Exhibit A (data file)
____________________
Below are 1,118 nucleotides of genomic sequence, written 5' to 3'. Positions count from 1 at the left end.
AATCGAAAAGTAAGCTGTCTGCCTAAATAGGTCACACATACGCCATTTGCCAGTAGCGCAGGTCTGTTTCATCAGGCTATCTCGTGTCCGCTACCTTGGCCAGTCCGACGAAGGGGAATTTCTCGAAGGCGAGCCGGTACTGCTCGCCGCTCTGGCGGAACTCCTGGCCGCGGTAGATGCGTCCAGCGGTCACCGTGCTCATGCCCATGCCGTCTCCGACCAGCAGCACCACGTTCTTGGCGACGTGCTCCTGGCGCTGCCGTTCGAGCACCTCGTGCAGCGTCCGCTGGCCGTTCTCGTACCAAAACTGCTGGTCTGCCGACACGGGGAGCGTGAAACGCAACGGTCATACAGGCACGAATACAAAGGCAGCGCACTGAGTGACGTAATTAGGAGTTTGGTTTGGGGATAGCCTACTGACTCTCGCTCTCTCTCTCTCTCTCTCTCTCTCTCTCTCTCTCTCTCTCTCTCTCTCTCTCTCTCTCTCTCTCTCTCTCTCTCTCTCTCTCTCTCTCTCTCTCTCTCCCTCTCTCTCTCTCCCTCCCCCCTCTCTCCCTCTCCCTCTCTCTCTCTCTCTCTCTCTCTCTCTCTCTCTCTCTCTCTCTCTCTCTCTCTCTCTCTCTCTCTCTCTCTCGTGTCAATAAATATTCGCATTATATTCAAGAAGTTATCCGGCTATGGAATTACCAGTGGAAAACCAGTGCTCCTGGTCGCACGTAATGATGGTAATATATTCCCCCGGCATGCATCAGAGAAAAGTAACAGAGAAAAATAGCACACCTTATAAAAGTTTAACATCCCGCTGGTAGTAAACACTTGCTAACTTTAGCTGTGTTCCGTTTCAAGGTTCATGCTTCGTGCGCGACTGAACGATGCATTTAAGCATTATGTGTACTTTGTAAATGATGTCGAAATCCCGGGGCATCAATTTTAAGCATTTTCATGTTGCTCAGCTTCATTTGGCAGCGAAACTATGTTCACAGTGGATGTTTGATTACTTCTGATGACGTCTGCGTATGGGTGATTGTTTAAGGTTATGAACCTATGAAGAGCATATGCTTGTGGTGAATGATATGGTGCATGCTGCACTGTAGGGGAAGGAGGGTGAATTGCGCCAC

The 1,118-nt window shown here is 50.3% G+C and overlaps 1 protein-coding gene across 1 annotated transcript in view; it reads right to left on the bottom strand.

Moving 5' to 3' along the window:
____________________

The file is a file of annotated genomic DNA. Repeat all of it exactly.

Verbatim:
Below are 1,118 nucleotides of genomic sequence, written 5' to 3'. Positions count from 1 at the left end.
AATCGAAAAGTAAGCTGTCTGCCTAAATAGGTCACACATACGCCATTTGCCAGTAGCGCAGGTCTGTTTCATCAGGCTATCTCGTGTCCGCTACCTTGGCCAGTCCGACGAAGGGGAATTTCTCGAAGGCGAGCCGGTACTGCTCGCCGCTCTGGCGGAACTCCTGGCCGCGGTAGATGCGTCCAGCGGTCACCGTGCTCATGCCCATGCCGTCTCCGACCAGCAGCACCACGTTCTTGGCGACGTGCTCCTGGCGCTGCCGTTCGAGCACCTCGTGCAGCGTCCGCTGGCCGTTCTCGTACCAAAACTGCTGGTCTGCCGACACGGGGAGCGTGAAACGCAACGGTCATACAGGCACGAATACAAAGGCAGCGCACTGAGTGACGTAATTAGGAGTTTGGTTTGGGGATAGCCTACTGACTCTCGCTCTCTCTCTCTCTCTCTCTCTCTCTCTCTCTCTCTCTCTCTCTCTCTCTCTCTCTCTCTCTCTCTCTCTCTCTCTCTCTCTCTCTCTCTCTCTCTCTCCCTCTCTCTCTCTCCCTCCCCCCTCTCTCCCTCTCCCTCTCTCTCTCTCTCTCTCTCTCTCTCTCTCTCTCTCTCTCTCTCTCTCTCTCTCTCTCTCTCTCTCTCTCTCGTGTCAATAAATATTCGCATTATATTCAAGAAGTTATCCGGCTATGGAATTACCAGTGGAAAACCAGTGCTCCTGGTCGCACGTAATGATGGTAATATATTCCCCCGGCATGCATCAGAGAAAAGTAACAGAGAAAAATAGCACACCTTATAAAAGTTTAACATCCCGCTGGTAGTAAACACTTGCTAACTTTAGCTGTGTTCCGTTTCAAGGTTCATGCTTCGTGCGCGACTGAACGATGCATTTAAGCATTATGTGTACTTTGTAAATGATGTCGAAATCCCGGGGCATCAATTTTAAGCATTTTCATGTTGCTCAGCTTCATTTGGCAGCGAAACTATGTTCACAGTGGATGTTTGATTACTTCTGATGACGTCTGCGTATGGGTGATTGTTTAAGGTTATGAACCTATGAAGAGCATATGCTTGTGGTGAATGATATGGTGCATGCTGCACTGTAGGGGAAGGAGGGTGAATTGCGCCAC

The 1,118-nt window shown here is 50.3% G+C and overlaps 1 protein-coding gene across 1 annotated transcript in view; it reads right to left on the bottom strand.

Moving 5' to 3' along the window: